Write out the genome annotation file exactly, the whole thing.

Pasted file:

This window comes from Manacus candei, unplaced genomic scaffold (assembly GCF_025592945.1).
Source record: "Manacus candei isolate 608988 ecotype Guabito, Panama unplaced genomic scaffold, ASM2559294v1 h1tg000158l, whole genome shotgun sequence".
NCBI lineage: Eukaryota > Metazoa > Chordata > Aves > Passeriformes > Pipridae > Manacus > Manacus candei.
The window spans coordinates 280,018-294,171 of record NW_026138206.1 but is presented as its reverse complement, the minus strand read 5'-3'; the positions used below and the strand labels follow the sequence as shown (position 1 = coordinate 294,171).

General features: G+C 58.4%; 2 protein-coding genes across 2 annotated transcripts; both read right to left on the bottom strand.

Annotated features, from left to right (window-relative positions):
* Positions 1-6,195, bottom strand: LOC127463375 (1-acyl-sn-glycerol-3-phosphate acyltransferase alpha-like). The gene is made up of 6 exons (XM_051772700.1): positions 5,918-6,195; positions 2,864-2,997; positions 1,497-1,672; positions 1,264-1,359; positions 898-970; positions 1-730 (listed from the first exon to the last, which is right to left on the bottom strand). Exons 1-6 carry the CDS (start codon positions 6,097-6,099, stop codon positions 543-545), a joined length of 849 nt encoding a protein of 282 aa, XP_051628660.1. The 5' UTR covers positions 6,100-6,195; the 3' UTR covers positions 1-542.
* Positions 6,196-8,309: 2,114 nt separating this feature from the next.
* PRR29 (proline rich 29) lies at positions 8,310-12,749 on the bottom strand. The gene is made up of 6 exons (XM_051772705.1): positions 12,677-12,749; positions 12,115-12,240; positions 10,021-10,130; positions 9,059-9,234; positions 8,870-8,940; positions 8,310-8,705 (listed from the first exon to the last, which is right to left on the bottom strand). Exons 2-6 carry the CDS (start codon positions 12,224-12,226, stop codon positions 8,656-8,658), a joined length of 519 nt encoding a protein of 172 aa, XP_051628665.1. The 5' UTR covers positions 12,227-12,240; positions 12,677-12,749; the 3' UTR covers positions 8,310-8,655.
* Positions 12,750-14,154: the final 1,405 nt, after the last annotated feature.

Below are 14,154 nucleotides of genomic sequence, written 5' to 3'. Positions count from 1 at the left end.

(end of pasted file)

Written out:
This window comes from Manacus candei, unplaced genomic scaffold (assembly GCF_025592945.1).
Source record: "Manacus candei isolate 608988 ecotype Guabito, Panama unplaced genomic scaffold, ASM2559294v1 h1tg000158l, whole genome shotgun sequence".
NCBI lineage: Eukaryota > Metazoa > Chordata > Aves > Passeriformes > Pipridae > Manacus > Manacus candei.
The window spans coordinates 280,018-294,171 of record NW_026138206.1 but is presented as its reverse complement, the minus strand read 5'-3'; the positions used below and the strand labels follow the sequence as shown (position 1 = coordinate 294,171).

General features: G+C 58.4%; 2 protein-coding genes across 2 annotated transcripts; both read right to left on the bottom strand.

Annotated features, from left to right (window-relative positions):
* Positions 1-6,195, bottom strand: LOC127463375 (1-acyl-sn-glycerol-3-phosphate acyltransferase alpha-like). The gene is made up of 6 exons (XM_051772700.1): positions 5,918-6,195; positions 2,864-2,997; positions 1,497-1,672; positions 1,264-1,359; positions 898-970; positions 1-730 (listed from the first exon to the last, which is right to left on the bottom strand). Exons 1-6 carry the CDS (start codon positions 6,097-6,099, stop codon positions 543-545), a joined length of 849 nt encoding a protein of 282 aa, XP_051628660.1. The 5' UTR covers positions 6,100-6,195; the 3' UTR covers positions 1-542.
* Positions 6,196-8,309: 2,114 nt separating this feature from the next.
* PRR29 (proline rich 29) lies at positions 8,310-12,749 on the bottom strand. The gene is made up of 6 exons (XM_051772705.1): positions 12,677-12,749; positions 12,115-12,240; positions 10,021-10,130; positions 9,059-9,234; positions 8,870-8,940; positions 8,310-8,705 (listed from the first exon to the last, which is right to left on the bottom strand). Exons 2-6 carry the CDS (start codon positions 12,224-12,226, stop codon positions 8,656-8,658), a joined length of 519 nt encoding a protein of 172 aa, XP_051628665.1. The 5' UTR covers positions 12,227-12,240; positions 12,677-12,749; the 3' UTR covers positions 8,310-8,655.
* Positions 12,750-14,154: the final 1,405 nt, after the last annotated feature.

Below are 14,154 nucleotides of genomic sequence, written 5' to 3'. Positions count from 1 at the left end.